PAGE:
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Iranian workers continue operations at the Bushehr nuclear power plant, although the Natanz enrichment nuclear plant was not fed uranium on Nov. 16. Iran's nuclear chief said Tuesday that a malicious computer worm known as Stuxnet has not harmed the country's atomic program and accused the West of trying to sabotage it. Iran earlier confirmed that Stuxnet infected several personal laptops belonging to employees at Bushehr but that plant systems were not affected. (International Iran Photo Agency via Associated Press)

Iranian workers continue operations at the Bushehr nuclear power plant, although the Natanz enrichment nuclear plant was not fed uranium on Nov. 16. Iran's nuclear chief said Tuesday that a malicious computer worm known as Stuxnet has not harmed the country's atomic program and accused the West of trying to sabotage it. Iran earlier confirmed that Stuxnet infected several personal laptops belonging to employees at Bushehr but that plant systems were not affected. (International Iran Photo Agency via Associated Press)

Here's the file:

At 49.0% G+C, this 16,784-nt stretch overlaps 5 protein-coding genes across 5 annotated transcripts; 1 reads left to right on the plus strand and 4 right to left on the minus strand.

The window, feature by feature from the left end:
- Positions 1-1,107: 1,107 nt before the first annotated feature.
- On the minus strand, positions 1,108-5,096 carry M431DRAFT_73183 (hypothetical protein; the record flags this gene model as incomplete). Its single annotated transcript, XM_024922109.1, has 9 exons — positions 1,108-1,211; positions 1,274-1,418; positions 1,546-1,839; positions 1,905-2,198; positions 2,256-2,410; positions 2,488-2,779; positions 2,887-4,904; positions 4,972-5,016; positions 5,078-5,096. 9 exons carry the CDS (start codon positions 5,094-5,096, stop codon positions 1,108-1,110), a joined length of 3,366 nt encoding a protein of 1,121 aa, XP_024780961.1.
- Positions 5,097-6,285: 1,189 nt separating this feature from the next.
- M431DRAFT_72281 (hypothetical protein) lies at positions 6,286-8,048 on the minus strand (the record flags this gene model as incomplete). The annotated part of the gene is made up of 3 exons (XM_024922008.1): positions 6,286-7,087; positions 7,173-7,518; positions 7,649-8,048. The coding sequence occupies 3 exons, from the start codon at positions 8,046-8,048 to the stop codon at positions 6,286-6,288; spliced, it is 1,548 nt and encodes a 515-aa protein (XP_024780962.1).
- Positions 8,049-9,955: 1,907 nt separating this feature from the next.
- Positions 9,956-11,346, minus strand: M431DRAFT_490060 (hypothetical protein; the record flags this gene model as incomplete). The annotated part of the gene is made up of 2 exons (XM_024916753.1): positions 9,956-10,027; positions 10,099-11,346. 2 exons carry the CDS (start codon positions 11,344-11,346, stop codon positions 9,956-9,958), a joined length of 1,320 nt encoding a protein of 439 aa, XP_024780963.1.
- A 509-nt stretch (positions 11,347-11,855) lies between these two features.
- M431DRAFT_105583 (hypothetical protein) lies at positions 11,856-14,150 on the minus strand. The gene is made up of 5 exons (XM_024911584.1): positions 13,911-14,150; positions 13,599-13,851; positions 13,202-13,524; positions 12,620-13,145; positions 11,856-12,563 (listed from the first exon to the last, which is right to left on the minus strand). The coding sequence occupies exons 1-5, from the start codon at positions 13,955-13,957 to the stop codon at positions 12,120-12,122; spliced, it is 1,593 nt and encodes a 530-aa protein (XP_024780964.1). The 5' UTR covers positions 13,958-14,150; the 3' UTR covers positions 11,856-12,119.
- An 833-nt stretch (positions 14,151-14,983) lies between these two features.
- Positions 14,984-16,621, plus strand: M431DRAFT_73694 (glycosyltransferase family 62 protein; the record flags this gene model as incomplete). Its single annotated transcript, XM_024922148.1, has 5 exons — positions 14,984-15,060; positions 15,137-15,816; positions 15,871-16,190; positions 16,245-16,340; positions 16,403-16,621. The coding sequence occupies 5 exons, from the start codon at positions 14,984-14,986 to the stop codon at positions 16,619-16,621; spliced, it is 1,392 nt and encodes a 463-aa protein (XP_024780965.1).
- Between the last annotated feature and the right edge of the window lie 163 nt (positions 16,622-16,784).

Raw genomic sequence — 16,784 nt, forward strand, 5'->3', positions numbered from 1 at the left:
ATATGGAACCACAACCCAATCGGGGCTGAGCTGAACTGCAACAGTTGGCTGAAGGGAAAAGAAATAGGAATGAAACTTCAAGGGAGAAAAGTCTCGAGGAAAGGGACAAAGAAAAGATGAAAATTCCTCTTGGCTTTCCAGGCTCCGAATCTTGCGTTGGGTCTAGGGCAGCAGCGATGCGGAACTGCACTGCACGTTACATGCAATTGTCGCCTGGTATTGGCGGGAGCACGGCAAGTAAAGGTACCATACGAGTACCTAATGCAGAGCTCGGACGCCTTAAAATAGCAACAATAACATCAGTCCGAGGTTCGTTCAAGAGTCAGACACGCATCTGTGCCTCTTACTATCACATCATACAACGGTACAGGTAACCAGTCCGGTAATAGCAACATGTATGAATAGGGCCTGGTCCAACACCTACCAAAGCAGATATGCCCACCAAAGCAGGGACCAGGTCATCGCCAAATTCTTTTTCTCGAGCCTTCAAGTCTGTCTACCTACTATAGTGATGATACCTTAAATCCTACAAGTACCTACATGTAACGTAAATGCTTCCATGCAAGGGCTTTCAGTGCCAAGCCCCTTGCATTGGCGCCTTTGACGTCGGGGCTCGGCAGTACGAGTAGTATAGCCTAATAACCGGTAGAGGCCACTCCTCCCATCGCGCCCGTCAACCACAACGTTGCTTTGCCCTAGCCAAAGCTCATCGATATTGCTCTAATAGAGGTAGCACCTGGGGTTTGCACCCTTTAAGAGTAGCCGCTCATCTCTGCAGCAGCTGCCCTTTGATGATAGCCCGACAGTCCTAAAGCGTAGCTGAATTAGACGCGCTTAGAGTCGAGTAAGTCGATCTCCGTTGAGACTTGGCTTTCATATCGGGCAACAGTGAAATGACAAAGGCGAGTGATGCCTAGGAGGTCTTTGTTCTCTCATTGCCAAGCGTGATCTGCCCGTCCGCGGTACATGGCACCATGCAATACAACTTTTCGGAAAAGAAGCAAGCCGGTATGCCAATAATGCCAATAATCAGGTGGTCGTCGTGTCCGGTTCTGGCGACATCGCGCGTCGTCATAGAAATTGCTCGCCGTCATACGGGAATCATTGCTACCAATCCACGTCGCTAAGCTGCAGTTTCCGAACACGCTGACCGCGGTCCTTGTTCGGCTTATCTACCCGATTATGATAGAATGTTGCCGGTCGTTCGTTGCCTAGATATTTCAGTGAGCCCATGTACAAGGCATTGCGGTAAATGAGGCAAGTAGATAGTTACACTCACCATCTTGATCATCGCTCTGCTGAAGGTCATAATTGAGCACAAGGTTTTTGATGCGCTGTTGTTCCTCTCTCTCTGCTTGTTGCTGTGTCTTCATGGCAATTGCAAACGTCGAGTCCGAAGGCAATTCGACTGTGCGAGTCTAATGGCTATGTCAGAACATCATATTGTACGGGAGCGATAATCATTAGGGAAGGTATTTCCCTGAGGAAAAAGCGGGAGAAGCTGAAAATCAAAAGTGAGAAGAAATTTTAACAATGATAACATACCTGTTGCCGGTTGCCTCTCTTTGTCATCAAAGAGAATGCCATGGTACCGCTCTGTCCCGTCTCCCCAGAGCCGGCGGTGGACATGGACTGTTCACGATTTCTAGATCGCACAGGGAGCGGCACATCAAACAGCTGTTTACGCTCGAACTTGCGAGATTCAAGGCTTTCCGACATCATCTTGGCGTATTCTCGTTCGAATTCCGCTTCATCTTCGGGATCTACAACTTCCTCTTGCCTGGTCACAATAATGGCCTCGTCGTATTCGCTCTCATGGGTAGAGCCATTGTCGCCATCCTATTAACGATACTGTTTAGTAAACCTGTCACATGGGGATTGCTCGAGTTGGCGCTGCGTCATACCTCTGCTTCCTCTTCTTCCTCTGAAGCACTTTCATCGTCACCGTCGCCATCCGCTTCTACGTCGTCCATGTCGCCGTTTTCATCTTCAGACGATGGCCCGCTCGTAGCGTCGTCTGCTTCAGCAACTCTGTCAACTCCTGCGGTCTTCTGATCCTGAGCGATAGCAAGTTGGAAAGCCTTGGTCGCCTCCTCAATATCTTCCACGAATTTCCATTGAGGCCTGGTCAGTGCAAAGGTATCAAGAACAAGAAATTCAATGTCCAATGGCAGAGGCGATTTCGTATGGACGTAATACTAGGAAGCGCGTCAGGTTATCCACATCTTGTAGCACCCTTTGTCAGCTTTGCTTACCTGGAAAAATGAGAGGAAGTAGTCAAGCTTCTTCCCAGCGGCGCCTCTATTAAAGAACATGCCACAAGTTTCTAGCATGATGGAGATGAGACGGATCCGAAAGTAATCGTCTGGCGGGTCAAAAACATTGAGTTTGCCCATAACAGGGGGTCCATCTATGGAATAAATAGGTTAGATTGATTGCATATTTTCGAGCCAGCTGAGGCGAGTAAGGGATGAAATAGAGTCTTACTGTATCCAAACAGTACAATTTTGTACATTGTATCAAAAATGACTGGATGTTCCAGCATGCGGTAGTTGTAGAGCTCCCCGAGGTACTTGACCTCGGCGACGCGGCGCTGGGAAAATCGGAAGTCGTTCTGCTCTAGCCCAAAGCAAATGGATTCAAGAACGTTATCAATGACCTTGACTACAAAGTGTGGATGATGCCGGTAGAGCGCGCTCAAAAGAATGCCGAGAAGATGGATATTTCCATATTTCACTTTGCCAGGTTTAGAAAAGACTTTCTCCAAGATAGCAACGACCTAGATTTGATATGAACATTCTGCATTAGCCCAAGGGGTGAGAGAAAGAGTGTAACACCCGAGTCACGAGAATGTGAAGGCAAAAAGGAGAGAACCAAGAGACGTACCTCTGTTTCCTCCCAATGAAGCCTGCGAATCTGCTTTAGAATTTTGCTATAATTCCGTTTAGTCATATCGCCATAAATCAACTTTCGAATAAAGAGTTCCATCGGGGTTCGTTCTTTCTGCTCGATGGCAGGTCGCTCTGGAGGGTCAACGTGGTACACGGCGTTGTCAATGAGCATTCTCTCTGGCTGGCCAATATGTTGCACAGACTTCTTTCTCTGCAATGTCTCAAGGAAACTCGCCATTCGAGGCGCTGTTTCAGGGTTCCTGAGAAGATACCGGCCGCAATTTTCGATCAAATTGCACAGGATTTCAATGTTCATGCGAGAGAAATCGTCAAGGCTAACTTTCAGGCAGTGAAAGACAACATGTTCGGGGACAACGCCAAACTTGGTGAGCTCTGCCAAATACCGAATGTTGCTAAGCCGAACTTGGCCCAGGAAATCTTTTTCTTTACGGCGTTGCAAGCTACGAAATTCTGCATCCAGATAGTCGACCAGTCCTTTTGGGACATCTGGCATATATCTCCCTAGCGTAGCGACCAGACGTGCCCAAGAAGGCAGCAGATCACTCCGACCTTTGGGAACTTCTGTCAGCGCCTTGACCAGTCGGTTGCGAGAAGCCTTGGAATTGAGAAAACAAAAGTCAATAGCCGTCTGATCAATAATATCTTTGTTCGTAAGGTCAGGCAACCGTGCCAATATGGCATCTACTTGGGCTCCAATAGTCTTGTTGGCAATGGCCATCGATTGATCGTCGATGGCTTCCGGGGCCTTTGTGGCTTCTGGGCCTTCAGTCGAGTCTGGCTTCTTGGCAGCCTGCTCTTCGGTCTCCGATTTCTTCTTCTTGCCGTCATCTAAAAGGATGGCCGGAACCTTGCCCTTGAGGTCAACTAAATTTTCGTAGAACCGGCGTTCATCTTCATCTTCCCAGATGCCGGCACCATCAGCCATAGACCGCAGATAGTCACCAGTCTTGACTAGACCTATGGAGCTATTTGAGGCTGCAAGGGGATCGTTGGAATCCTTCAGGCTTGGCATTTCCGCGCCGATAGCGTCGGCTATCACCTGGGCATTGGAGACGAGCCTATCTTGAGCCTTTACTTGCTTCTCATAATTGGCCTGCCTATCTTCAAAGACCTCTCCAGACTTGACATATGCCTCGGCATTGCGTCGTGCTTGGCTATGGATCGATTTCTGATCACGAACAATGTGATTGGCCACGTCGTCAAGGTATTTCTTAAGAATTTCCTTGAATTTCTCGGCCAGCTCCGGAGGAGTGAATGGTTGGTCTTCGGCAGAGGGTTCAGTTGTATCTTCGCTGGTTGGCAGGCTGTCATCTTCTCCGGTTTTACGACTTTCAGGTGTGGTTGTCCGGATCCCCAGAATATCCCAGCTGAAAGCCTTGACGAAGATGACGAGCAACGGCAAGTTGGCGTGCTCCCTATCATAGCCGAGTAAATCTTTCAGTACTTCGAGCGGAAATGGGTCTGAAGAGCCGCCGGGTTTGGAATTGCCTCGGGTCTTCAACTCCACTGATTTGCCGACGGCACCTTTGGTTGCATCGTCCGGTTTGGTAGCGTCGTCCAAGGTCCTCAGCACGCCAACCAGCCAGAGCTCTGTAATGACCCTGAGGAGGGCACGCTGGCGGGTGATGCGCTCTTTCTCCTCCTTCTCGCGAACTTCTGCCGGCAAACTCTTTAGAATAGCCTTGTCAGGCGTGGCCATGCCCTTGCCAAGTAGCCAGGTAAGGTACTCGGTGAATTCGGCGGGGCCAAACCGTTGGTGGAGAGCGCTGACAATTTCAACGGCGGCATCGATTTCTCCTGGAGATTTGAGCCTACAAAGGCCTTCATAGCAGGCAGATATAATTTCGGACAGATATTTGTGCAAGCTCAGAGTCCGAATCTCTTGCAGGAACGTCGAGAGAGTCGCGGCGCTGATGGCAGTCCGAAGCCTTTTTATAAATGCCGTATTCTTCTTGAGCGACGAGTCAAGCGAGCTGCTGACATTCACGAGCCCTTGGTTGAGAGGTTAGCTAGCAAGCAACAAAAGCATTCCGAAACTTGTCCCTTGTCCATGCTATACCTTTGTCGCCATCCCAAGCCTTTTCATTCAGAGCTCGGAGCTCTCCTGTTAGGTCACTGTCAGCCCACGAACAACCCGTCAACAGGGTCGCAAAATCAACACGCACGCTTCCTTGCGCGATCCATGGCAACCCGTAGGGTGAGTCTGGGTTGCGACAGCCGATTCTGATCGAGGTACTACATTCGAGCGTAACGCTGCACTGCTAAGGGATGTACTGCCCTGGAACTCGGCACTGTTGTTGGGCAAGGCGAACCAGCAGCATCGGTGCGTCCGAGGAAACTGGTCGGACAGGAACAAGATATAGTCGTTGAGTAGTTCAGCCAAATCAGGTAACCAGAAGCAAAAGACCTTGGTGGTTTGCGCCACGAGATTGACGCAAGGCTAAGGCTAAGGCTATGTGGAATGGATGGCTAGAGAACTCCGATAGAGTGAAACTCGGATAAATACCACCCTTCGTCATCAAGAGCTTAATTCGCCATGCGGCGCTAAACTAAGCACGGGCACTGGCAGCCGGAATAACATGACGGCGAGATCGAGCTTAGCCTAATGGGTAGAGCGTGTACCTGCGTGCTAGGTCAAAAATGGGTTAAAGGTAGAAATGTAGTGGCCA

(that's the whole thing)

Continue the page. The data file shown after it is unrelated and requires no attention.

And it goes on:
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Cleveland Cavaliers superstar LeBron James on Monday night during pregame warmups wore an “I can’t breathe” T-shirt, referring to Eric Garner, who died after a New York police officer placed him in a chokehold during an arrest for selling loose cigarettes. The shirt, one of several featuring the slogan that have been seen around the league in recent days after a grand jury declined to indict the officer last week, is just one in a long history of political statements made by athletes on the playing field. Here are some others.